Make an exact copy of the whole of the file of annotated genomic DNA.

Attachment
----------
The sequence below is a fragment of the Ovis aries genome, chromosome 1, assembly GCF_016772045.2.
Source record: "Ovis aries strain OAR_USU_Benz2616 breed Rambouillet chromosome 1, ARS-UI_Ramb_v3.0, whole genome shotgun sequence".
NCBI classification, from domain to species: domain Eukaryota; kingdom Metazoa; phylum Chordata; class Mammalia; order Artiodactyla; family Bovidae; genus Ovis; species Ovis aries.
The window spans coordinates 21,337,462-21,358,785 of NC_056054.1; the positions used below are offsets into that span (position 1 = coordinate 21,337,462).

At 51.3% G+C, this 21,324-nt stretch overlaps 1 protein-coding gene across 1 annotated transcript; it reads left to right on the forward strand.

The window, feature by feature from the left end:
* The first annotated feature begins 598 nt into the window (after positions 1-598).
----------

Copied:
The sequence below is a fragment of the Ovis aries genome, chromosome 1, assembly GCF_016772045.2.
Source record: "Ovis aries strain OAR_USU_Benz2616 breed Rambouillet chromosome 1, ARS-UI_Ramb_v3.0, whole genome shotgun sequence".
NCBI classification, from domain to species: domain Eukaryota; kingdom Metazoa; phylum Chordata; class Mammalia; order Artiodactyla; family Bovidae; genus Ovis; species Ovis aries.
The window spans coordinates 21,337,462-21,358,785 of NC_056054.1; the positions used below are offsets into that span (position 1 = coordinate 21,337,462).

At 51.3% G+C, this 21,324-nt stretch overlaps 1 protein-coding gene across 1 annotated transcript; it reads left to right on the forward strand.

The window, feature by feature from the left end:
* The first annotated feature begins 598 nt into the window (after positions 1-598).